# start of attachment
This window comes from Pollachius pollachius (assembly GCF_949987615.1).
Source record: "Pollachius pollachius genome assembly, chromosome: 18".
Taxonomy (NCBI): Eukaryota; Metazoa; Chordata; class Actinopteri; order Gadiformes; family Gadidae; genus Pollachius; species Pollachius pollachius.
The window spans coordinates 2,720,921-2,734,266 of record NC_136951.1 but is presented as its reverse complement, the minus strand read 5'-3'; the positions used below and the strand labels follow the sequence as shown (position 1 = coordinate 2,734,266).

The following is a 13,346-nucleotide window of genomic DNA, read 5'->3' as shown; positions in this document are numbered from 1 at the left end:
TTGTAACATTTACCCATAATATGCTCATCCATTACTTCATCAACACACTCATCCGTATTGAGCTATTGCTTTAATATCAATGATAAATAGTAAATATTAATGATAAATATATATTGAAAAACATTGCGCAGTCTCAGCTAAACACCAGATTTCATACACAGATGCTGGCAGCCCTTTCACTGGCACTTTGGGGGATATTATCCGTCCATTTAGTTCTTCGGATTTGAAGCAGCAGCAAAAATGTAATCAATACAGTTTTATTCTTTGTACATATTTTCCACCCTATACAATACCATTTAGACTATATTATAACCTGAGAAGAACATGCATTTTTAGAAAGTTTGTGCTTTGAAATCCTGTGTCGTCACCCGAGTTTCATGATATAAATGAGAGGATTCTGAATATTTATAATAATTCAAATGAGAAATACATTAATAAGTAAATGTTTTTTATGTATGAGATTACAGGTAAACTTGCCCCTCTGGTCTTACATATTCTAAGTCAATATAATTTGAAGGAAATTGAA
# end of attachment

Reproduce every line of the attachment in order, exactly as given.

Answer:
This window comes from Pollachius pollachius (assembly GCF_949987615.1).
Source record: "Pollachius pollachius genome assembly, chromosome: 18".
Taxonomy (NCBI): Eukaryota; Metazoa; Chordata; class Actinopteri; order Gadiformes; family Gadidae; genus Pollachius; species Pollachius pollachius.
The window spans coordinates 2,720,921-2,734,266 of record NC_136951.1 but is presented as its reverse complement, the minus strand read 5'-3'; the positions used below and the strand labels follow the sequence as shown (position 1 = coordinate 2,734,266).

The following is a 13,346-nucleotide window of genomic DNA, read 5'->3' as shown; positions in this document are numbered from 1 at the left end:
TTGTAACATTTACCCATAATATGCTCATCCATTACTTCATCAACACACTCATCCGTATTGAGCTATTGCTTTAATATCAATGATAAATAGTAAATATTAATGATAAATATATATTGAAAAACATTGCGCAGTCTCAGCTAAACACCAGATTTCATACACAGATGCTGGCAGCCCTTTCACTGGCACTTTGGGGGATATTATCCGTCCATTTAGTTCTTCGGATTTGAAGCAGCAGCAAAAATGTAATCAATACAGTTTTATTCTTTGTACATATTTTCCACCCTATACAATACCATTTAGACTATATTATAACCTGAGAAGAACATGCATTTTTAGAAAGTTTGTGCTTTGAAATCCTGTGTCGTCACCCGAGTTTCATGATATAAATGAGAGGATTCTGAATATTTATAATAATTCAAATGAGAAATACATTAATAAGTAAATGTTTTTTATGTATGAGATTACAGGTAAACTTGCCCCTCTGGTCTTACATATTCTAAGTCAATATAATTTGAAGGAAATTGAA